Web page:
Photos in a Wallet

My sister-inlaw, Nancy, wrote this eulogy for her grandfather when he passed. She was kind enough to allow me to include it here as part of our family story.  This kind man is truly missed. This the gentleman who said “They Are All Nice Til You Marry Them“.I am hoping that she will continue to contribute in my little adventure called blogdom.

The last words I ever said to my grandfather were I love you more than you will ever know.  No truer words were ever spoken.  He had lost his ability to speak by then but he looked at me and nodded his head that he understood.  My grandfather was a man of few words and was not one to tell you he loved you.  I never doubted it though.  I new it every time I looked in his eyes.  His love for me shone there and that light never dimmed not even as he struggled to breathe that last day as I said my goodbye.

To my grandfather his family was everything.  He loved his wife Rose, his daughters Pat and Nancy and his grandchildren more than life itself.  One day he had his wallet out and I saw that he had a lot of pictures and I asked if I could see them.  They were school pictures of all of the grandchildren from the time we were all in kindergarten on up to school pictures of the great grandchildren.  He had never thrown out the old pictures to replace them with the new pictures.   When I asked him if he wanted me to get rid of the old pictures he shook his head and said no he would keep them in his wallet.  You see each picture was simply too precious to him to get rid of.

Although his house was small he always had room to invite others in to it.  He and my grandmother always welcomed family and friends in with an open heart and always had space for family who needed a place to live.  This gift came back to him in later years especially after my grandmother had passed away.  These people never forgot him and he especially enjoyed his visits from his nephew Denny and his adopted nephew Richard .

My favorite thing about my grandfather was his positive nature.  He never talked about his aches and pains though at 97 I’m sure he had plenty.  He never talked about dying but was always planning his next garden or his next season of bowling.  He loved to shop and would hit eight grocery stores in one day to get the best deals.  After a day with him I would need a to take a nap but he would be charged up with all of his bargains.  He had the patience of a saint never losing his patience with me when as a child I would follow him around all day asking endless questions and just wanting to be with him.

He never asked someone else to do something that he could do for himself.  I remember calling my grandmother one day a few years back and asking he what she was doing.  She said she was sitting by the window waiting to call 911.  When I asked why she said “your crazy grandfather is out shoveling snow and I’m waiting for him to fall over so I can call 911.”  He was a doer not a planner and he would always tell me to look on the bright side of things because things could always be worse.

He knew things could always be worse because he lived through tough times.  He left home at 14 to apprentice as a baker.  Transportation wasn’t what it is today so he only returned to see his family once a year or so.  He worked long hours six days a week for many years cut off from his family and friends.  After many years he decided to return home to his family and try to get on with the railroad.  His father and many of his friends worked for the railroad and although the work was hard and the initial pay was low the potential for advancement and job security was good.  He worked for the railroad for 47 years through the Depression and several wars.  During this time he married the love of his life Rose and had two daughters Pat and Nancy, the other two loves of his life.   He continued to work long hours but was never too busy for his family when they needed him.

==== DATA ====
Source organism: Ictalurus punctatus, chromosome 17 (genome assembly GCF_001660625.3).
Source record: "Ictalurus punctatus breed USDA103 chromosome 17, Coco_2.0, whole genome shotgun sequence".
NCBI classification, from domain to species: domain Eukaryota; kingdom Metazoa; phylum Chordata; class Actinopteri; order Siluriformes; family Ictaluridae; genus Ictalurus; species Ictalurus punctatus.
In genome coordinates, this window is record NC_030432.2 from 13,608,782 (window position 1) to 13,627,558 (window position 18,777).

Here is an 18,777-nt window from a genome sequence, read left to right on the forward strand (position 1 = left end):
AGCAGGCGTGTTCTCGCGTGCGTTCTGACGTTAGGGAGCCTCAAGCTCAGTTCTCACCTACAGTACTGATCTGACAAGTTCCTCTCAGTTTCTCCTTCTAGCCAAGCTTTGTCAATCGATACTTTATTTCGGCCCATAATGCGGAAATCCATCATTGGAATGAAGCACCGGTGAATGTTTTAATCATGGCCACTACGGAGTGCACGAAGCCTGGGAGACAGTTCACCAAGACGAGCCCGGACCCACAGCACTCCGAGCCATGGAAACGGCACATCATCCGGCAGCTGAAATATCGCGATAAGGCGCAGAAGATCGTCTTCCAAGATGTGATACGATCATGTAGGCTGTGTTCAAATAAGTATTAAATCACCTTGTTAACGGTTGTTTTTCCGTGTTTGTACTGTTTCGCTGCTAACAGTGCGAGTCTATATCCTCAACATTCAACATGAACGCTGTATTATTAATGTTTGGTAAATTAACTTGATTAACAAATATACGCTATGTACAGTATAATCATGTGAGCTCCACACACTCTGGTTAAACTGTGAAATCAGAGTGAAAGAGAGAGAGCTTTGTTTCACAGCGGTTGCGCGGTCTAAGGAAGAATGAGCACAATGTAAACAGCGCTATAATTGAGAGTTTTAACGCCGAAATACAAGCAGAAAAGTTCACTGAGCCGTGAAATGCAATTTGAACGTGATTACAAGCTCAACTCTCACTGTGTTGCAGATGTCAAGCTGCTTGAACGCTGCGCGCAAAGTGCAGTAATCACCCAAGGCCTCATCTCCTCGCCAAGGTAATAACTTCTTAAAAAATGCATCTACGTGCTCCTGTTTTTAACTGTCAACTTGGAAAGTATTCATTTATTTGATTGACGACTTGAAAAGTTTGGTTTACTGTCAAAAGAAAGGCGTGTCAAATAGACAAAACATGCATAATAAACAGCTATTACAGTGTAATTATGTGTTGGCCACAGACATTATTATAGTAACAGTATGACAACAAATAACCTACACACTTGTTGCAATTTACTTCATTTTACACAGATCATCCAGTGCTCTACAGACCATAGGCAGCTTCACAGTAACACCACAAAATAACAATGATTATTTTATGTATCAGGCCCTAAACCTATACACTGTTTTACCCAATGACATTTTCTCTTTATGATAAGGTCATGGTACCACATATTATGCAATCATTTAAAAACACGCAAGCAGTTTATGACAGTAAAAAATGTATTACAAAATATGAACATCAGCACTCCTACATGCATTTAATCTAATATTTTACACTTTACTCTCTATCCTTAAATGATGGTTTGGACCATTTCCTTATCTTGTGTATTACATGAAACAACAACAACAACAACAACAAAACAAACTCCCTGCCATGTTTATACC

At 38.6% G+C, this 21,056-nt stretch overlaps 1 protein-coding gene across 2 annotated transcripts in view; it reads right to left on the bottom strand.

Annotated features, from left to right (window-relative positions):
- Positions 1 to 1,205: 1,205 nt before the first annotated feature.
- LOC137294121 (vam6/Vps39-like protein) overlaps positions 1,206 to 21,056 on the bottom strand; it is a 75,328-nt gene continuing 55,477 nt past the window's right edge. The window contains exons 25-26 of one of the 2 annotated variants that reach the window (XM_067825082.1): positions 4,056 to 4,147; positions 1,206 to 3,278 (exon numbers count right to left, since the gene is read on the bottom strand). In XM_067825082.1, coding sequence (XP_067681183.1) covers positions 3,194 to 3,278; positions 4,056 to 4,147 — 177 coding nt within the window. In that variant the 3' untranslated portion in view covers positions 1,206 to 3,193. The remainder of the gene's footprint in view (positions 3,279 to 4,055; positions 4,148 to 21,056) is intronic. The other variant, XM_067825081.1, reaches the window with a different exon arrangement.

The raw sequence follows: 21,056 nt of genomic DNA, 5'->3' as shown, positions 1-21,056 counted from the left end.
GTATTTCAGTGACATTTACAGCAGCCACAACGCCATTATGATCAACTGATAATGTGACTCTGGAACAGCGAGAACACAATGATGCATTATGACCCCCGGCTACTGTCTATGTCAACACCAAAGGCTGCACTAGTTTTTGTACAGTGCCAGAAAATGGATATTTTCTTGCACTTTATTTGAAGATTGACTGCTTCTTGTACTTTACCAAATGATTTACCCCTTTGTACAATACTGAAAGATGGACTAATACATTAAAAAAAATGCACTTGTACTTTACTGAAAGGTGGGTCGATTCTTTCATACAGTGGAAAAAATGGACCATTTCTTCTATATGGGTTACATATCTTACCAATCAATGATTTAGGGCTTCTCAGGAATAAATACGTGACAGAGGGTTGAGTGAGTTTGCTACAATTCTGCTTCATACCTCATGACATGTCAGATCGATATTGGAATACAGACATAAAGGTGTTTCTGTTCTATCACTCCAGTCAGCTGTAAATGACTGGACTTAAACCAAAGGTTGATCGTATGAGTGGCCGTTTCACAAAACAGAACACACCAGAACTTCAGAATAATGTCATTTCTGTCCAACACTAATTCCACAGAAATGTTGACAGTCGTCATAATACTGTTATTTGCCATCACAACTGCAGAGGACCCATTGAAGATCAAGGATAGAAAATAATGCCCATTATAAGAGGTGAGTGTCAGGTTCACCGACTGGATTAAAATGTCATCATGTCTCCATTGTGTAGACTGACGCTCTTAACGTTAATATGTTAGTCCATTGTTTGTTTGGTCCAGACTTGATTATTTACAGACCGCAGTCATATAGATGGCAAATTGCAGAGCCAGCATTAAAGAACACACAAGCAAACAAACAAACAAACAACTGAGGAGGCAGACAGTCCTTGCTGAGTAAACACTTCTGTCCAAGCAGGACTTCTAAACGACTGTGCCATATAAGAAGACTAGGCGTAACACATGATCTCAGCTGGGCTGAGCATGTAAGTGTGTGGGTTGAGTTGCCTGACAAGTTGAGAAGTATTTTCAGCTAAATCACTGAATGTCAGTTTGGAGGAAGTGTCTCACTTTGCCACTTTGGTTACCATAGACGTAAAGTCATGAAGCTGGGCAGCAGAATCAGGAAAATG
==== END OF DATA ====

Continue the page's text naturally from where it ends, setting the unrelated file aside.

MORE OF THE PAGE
More than anything I loved to hear my grandfather talk about the old days when he was young and he would run with his friends in the neighborhood.  He would laugh over the good times they would have and the trouble they would get into.  I could picture him as a young man with a glint of mischief in his eye.  I would laugh at the nicknames that everyone had the innocence of their pranks.  I would marvel at the fact that my grandparents knew each other almost their entire lives and how special that was.

I always loved the fact that his best friend was her brother and her best friend was his sister.  This seemed to connect them in an even deeper way.  Although they weren’t an affectionate couple they seemed happiest when they were together, she reading or crocheting and him watching television.  Once she passed away he was lost.  Life seemed to have lost much of it’s meaning form him.  Today, although a sad day for us, is truly a happy day for them because they are together again as they are meant to be.

About Debbie

I have been married for 20 years to a Yankee, have two great kids, a fun and funny Southern family, and a whole bunch of friends. I try to enjoy the journey!
This entry was posted in Family and tagged , , . Bookmark the permalink.

2 Responses to Photos in a Wallet

  1. Melanie says:

    Wow! This post has helped me more than you could ever know. This gentleman sounds like such a wonderful man. My grandfather passed away about a week ago. He was the exact same way…he never said he loved us but we all knew it. This opened my eyes even more to all the little things he did for us to make sure we knew he loved us.
    Thank you for sharing!

  2. Nancy says:

    Thanks for posting Debbie. Still miss him every day.